Economic Cooperation in the Asia-Pacific
Currently China has trade agreements in Asia and the Pacific with ASEAN, Australia, South Korea, New Zealand, Pakistan, and Singapore, as well as with the Chinese special administrative regions of Hong Kong and Macau. In almost all cases, Beijing’s negotiators have pushed for agreements that are relatively narrow, entail limited liberalization, and are subsequently expanded in numerous later negotiation rounds.
This leads to two important consequences. First, the initial agreement naturally incentivizes partner states – and businesses within these states – to invest resources in orienting more toward the Chinese economy, both as a source of imports and a market for exports. Second, due to the size of the Chinese market, and China’s relatively higher levels of economic growth in recent years vis-a-vis its trade partners in the region, the dependence of China’s trade partners has often increased over time. Therefore, there is a desire to expand and renegotiate the agreements, and as this occurs, it provides Beijing with opportunities to link growing economic cooperation to collaboration in other spheres.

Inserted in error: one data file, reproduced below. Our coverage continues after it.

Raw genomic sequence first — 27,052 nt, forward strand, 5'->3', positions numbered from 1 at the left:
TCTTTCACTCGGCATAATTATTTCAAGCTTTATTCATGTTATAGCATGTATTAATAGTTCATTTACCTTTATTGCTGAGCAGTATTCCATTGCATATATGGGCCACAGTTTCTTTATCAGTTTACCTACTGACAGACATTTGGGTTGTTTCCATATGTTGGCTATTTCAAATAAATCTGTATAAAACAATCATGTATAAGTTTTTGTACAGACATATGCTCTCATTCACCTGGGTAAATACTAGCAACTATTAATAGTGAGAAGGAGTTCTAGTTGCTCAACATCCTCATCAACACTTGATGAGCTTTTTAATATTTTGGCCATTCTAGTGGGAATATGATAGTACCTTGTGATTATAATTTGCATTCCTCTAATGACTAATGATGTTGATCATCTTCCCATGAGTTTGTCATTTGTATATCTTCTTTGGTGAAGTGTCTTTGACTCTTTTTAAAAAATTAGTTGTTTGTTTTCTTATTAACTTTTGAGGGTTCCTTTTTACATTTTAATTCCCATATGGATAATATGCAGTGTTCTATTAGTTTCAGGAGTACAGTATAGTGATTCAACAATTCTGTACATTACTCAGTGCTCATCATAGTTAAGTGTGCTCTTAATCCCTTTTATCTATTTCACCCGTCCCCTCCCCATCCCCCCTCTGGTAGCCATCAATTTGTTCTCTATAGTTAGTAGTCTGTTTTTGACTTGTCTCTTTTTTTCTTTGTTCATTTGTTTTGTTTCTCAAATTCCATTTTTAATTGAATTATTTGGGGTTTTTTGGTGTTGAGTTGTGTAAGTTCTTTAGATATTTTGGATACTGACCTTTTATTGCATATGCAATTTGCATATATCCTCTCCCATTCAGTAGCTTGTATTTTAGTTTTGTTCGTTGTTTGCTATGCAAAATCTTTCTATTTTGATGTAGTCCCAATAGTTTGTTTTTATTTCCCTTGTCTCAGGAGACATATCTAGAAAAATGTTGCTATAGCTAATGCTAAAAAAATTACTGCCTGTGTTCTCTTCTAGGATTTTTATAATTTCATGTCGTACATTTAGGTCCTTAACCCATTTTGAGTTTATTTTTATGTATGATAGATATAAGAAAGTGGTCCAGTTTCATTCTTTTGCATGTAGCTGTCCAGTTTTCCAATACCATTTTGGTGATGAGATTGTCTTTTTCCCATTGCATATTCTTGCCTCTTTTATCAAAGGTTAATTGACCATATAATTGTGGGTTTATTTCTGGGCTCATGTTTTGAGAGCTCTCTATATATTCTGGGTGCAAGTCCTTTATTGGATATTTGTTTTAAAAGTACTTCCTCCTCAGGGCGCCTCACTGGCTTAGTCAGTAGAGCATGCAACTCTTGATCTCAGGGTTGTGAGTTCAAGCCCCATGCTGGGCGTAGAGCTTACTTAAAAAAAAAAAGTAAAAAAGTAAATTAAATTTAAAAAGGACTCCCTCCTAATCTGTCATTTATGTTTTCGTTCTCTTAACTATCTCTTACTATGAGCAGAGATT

In other words, by concluding limited initial deals, China has the opportunity to utilize its growing bargaining advantage to exert greater influence at subsequent negotiation points. Were China to adopt the same approach as other major economic powers by negotiating comprehensive deals from the beginning, there would be fewer opportunities for such ongoing issue linkage. By foregoing greater initial gains with more limited agreements, China may therefore reap greater rewards in the longer term. To gain a fuller picture of China’s evolving role in the region, we consequently need to understand how these trade agreements have developed over time.
China’s Expanding Trade Agreements